A marketing research paper should also have a table of contents. While you may be writing this paper for your professor, when writing it in a professional setting, it will be clients rather than your professor reading it. This page should outline the page(s) each topic appears; it allows the professor (or client) to turn immediately to the pages holding the most interest.
An executive summary is similar to an abstract: it condenses the entire research paper into one or two concise pages outlining the most important points. Executive summaries are very helpful in oral presentations as well.
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This section should identify the aim of your market research. Identify the product and its potential markets. Provide key background information to the audience including any core objectives of the business. Introductions are typically a single page long, but can be longer if the background information warrants the length.
The point of market research papers is to investigate whether or not a product would appeal to target groups. Businesses use such papers to identify if a product would be well received. To ascertain this information, market research employs focus group research. In this section of the paper, the writer should describe focus group participants including their key demographics. Next, the qualitative research section should discuss the participant’s needs and their conclusions regarding the product being researched.
Marketing research also relies heavily on survey research to reach large numbers of potential customers. In this section, the writer should share what questions were asked, why these questions were relevant, and analyze responses. This section should end with a thorough analysis of the acquired answers and how the answers impact product marketing to targeted groups.
The analysis section exists as an overall analysis of current market trends combined with qualitative and survey research methodologies. The writer should take all this information and form recommendations based on the targeted consumer.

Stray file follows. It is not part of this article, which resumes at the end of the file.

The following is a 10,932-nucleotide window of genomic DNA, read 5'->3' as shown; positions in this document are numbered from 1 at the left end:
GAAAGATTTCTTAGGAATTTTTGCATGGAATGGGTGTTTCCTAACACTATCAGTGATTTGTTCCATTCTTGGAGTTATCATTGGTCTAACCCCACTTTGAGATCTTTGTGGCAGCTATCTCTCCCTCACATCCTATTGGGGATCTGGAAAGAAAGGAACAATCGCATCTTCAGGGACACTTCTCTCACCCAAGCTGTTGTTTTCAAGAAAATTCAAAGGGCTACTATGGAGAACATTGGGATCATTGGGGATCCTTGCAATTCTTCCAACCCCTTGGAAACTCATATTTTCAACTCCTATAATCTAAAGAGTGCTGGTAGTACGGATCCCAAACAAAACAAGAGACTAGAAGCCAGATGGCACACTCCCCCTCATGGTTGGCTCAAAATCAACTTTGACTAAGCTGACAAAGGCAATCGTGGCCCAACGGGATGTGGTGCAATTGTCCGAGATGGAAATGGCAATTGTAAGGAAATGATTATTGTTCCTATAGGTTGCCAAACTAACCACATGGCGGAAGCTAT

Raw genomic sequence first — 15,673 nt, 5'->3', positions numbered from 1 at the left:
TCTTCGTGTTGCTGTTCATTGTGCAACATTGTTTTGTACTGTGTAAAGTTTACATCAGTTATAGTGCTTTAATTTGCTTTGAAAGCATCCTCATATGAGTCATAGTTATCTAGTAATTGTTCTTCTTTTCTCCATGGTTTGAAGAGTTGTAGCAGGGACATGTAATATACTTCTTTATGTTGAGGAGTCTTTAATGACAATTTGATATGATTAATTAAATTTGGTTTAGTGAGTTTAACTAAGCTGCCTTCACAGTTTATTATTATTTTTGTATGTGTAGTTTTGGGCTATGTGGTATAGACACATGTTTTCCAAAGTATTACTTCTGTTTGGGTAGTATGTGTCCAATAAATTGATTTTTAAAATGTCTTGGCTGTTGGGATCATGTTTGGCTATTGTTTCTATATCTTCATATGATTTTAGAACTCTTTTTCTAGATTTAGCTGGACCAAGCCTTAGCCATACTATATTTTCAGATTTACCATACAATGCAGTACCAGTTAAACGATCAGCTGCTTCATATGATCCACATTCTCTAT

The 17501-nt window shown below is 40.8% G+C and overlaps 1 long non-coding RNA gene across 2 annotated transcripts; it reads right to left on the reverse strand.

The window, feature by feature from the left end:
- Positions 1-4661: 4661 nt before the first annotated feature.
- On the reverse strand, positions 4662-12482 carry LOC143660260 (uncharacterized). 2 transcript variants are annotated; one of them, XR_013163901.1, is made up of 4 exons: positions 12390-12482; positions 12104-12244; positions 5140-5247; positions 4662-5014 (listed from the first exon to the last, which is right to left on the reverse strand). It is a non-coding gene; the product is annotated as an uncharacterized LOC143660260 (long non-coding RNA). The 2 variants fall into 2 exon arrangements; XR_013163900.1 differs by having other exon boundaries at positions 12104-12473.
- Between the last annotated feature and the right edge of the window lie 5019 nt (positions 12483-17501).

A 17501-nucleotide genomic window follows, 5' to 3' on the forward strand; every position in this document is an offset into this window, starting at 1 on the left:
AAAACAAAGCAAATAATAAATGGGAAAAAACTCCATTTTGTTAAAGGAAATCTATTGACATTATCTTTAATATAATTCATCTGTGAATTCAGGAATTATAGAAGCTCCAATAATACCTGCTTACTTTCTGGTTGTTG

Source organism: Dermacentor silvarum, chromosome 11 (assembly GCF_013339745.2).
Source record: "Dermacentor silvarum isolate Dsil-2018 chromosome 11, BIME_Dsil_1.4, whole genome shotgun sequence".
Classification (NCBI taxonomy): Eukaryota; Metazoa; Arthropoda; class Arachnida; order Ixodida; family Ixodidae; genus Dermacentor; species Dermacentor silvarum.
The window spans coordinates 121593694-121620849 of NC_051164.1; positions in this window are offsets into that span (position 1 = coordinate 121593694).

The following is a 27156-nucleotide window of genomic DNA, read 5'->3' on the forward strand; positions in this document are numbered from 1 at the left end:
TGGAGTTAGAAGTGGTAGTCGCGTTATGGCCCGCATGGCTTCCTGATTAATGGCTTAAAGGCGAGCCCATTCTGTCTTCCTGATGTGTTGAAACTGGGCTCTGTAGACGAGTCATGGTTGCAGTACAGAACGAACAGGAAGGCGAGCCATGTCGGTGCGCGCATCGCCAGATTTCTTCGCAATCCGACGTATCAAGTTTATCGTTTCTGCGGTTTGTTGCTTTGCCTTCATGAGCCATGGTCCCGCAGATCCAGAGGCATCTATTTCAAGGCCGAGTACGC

The conclusion is typically one paragraph to one page in length. It recaps key points made in the marketing research paper and highlights actions to take moving forward based on information provided in the research and analysis sections. No new information should be presented in this section — it should exist as a review only.
Whew. Now all that’s left is the nitty gritty grammar stuff. You’ve got the data and the format down. Now all you need to hit spellcheck, right? Not quite. It’s important that you leave time at the end to revise your draft. While we all strive for perfection, it’s often hard to attain. So leave enough time to set up an appointment with your professor to review your draft. Listen with an open mind regarding his or her suggestions to strengthen your paper. After all, the professor’s recommendations carry weight — he or she will ultimately be grading this market research paper. Revise it — not just for content, but for grammar too. Need a refresher? Check out these 9 tips to improve academic writing.
Remember: sometimes it’s hard to catch your own mistakes, so ask a fellow classmate (or a few) to look over your marketing research paper — and be willing to return the favor.